Hurricane Sally (left) pictured with other storms churning across the Atlantic Ocean in September 2020. Photo credit: NOAA
Tracking Hurricane Sally
Hurricane Sally has weakened since striking the Alabama-Florida state line before dawn on Wednesday, September 16 — but it is still inflicting major damage. The storm is moving at a glacial pace, dumping more than 20 inches of rain in some areas, downing trees and leaving homes and streets flooded. Numerous storms are forming in the Atlantic, and climate change may be making September storms more numerous and more dangerous. Watch the video and answer the discussion questions. To read the transcript of the video below, click here.
Discussion Questions: Hurricane Sally
1. Have your students identify the 5Ws and an H:
- Who is being affected by this storm?
- What are some of the characteristics that make Sally a dangerous storm?
- When and where is this happening?
- Why are slow moving storms dangerous?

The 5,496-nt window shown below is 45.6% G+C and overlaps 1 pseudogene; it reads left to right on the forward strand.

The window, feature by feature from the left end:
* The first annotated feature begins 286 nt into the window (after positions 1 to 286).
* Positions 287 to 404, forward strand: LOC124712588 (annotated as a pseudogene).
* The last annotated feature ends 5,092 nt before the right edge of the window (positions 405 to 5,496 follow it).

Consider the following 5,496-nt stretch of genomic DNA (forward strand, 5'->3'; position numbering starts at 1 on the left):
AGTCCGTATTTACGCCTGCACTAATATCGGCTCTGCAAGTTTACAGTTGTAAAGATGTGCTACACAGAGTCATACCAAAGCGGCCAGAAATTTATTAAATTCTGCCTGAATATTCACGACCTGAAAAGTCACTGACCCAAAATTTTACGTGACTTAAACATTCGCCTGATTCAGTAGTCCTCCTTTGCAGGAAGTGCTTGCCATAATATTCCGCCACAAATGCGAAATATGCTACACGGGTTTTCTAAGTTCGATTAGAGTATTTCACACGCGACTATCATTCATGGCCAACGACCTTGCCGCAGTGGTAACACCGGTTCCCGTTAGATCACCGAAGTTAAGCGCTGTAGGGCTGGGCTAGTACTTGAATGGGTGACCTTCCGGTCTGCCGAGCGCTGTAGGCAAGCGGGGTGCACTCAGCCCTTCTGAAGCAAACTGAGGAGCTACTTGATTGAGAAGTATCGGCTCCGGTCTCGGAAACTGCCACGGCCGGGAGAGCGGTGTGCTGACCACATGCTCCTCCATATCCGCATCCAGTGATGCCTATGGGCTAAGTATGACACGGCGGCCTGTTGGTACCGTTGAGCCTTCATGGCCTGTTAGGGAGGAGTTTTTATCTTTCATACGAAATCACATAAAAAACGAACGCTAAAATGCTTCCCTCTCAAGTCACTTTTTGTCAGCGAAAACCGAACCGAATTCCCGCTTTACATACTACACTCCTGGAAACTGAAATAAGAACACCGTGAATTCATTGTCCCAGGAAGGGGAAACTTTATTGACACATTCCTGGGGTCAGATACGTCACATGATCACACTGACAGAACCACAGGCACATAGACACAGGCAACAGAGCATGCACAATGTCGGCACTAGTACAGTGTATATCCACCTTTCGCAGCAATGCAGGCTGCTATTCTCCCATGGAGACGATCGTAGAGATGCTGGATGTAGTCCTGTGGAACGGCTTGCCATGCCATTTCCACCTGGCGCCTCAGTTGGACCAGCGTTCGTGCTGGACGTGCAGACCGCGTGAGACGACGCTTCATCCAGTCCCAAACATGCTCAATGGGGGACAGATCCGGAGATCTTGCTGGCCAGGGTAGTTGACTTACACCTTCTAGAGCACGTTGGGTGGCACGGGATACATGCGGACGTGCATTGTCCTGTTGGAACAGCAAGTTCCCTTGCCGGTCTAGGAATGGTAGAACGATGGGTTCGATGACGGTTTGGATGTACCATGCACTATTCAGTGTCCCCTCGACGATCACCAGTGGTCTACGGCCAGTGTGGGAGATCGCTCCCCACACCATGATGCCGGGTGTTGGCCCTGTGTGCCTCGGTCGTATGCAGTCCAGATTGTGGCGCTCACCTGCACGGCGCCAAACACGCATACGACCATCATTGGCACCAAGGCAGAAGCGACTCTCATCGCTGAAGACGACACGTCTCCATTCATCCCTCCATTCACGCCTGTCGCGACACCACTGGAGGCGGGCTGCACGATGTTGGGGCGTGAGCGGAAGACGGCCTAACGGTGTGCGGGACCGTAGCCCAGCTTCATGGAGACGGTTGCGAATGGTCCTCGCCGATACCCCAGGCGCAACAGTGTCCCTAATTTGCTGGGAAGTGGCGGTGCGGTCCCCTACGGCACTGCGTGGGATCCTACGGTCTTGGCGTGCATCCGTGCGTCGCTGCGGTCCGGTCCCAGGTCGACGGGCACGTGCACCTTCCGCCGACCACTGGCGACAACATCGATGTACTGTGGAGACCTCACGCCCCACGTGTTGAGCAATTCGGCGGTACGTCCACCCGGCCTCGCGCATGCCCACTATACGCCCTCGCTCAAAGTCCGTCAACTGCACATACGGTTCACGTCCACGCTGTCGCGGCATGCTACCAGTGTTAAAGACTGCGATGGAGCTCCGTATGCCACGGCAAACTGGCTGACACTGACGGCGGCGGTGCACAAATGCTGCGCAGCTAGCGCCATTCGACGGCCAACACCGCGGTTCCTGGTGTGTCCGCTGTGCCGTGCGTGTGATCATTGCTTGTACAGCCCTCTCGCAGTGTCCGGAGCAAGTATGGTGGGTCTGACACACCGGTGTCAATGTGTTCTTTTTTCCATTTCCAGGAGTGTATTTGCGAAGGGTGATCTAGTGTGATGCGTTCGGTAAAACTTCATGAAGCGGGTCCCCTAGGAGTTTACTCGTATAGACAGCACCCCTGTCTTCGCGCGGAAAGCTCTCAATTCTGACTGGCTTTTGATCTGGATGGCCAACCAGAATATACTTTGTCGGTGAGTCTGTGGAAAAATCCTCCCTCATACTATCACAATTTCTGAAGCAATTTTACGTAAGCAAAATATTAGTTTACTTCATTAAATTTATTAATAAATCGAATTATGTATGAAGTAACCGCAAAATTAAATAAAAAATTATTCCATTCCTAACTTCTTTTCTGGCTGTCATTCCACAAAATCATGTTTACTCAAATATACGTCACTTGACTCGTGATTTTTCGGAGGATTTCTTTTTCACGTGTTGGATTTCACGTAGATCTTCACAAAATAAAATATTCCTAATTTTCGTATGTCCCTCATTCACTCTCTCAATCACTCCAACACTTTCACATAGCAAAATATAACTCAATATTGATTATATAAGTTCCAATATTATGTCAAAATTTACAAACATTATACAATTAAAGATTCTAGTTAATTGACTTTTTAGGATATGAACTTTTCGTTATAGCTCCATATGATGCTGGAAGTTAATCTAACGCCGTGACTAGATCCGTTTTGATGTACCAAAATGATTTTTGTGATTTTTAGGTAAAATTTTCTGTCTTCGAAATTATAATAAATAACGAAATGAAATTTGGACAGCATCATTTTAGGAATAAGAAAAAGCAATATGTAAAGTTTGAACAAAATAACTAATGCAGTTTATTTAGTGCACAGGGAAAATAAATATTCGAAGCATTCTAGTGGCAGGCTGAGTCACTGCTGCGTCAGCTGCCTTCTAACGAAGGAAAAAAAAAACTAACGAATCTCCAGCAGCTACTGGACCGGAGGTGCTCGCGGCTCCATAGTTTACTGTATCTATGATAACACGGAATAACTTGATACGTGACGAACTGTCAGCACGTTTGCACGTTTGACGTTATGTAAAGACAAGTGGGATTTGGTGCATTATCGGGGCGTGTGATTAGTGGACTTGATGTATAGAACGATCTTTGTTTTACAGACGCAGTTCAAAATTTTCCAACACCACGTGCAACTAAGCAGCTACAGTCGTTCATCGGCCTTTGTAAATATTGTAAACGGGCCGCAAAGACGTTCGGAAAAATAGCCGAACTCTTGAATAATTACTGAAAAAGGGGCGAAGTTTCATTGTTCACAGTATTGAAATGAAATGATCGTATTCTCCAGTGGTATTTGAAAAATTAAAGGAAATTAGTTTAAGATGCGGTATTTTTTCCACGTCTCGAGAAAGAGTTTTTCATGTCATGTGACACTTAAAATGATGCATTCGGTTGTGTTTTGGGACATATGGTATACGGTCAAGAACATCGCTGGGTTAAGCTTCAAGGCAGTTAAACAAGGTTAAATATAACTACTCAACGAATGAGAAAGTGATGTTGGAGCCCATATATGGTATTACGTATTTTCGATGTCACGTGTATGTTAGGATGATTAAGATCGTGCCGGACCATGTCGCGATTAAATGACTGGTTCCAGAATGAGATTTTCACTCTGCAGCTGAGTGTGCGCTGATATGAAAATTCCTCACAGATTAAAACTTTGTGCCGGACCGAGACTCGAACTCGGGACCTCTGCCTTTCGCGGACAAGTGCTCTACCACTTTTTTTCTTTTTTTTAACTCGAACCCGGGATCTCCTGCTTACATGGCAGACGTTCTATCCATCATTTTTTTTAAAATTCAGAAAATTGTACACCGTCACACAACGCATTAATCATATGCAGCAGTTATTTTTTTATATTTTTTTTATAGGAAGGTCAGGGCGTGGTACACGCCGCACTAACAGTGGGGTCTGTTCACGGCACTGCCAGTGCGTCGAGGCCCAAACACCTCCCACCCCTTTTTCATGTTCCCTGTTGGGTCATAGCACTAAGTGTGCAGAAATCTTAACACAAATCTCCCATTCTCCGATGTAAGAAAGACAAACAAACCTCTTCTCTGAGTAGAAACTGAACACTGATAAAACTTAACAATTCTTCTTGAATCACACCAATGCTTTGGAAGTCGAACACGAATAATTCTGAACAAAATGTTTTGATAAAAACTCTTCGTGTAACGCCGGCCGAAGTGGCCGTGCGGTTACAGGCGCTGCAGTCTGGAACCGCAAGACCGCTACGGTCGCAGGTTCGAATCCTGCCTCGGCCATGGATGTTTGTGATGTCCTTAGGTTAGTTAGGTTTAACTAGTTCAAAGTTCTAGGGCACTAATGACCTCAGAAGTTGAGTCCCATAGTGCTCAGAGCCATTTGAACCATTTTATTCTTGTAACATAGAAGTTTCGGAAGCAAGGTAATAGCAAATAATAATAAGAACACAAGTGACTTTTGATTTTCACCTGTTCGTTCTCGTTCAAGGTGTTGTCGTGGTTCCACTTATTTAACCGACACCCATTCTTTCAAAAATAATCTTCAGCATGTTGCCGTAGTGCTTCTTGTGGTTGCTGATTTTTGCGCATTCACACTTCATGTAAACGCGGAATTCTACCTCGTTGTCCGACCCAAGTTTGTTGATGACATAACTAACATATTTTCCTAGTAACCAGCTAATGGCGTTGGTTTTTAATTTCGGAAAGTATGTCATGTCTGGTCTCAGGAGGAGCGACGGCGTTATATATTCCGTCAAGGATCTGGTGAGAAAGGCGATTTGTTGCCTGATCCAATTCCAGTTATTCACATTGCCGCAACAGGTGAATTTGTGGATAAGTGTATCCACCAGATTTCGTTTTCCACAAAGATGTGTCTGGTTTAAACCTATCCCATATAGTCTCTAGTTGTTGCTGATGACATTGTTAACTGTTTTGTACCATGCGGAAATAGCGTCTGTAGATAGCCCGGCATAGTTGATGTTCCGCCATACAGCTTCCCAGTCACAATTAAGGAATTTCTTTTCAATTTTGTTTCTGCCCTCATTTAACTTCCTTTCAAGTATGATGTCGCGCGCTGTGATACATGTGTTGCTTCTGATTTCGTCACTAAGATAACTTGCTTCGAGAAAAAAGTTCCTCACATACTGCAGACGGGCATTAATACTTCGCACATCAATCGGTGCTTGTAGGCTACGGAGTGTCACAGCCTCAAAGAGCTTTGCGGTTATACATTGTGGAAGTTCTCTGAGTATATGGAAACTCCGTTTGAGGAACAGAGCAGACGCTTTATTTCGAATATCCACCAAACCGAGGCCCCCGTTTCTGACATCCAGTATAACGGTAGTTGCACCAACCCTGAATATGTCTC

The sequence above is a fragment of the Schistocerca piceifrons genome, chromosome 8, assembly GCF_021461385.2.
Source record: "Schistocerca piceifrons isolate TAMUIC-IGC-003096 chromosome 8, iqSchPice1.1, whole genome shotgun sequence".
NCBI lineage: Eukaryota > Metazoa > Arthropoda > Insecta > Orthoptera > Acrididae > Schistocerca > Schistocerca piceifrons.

- How are officials and others trying to address the problem?
Have students share with the class or through a Learning Management System (LMS).
2. Focus question: What are some ways hurricane season may be becoming more damaging and dangerous because of climate change?
3. Media literacy: What other information would you like to have to determine how climate change may be making hurricanes or tropical storms more dangerous or numerous?
Dig Deeper: In the northern hemisphere, some of the most dangerous effects of warm weather are often seen in late August through October after months of warming ocean waters (building and strengthening storms) and warm, dry weather in the west (providing conditions for forest fires). Watch the video below and compare the ways climate change may contribute to very different natural disasters such as forest fires and hurricanes in different parts of the country. If there is time: Read and discuss this article on why it can be hard to mentally process the dangers of climate change.
Republished with permission from PBS NewsHour Extra.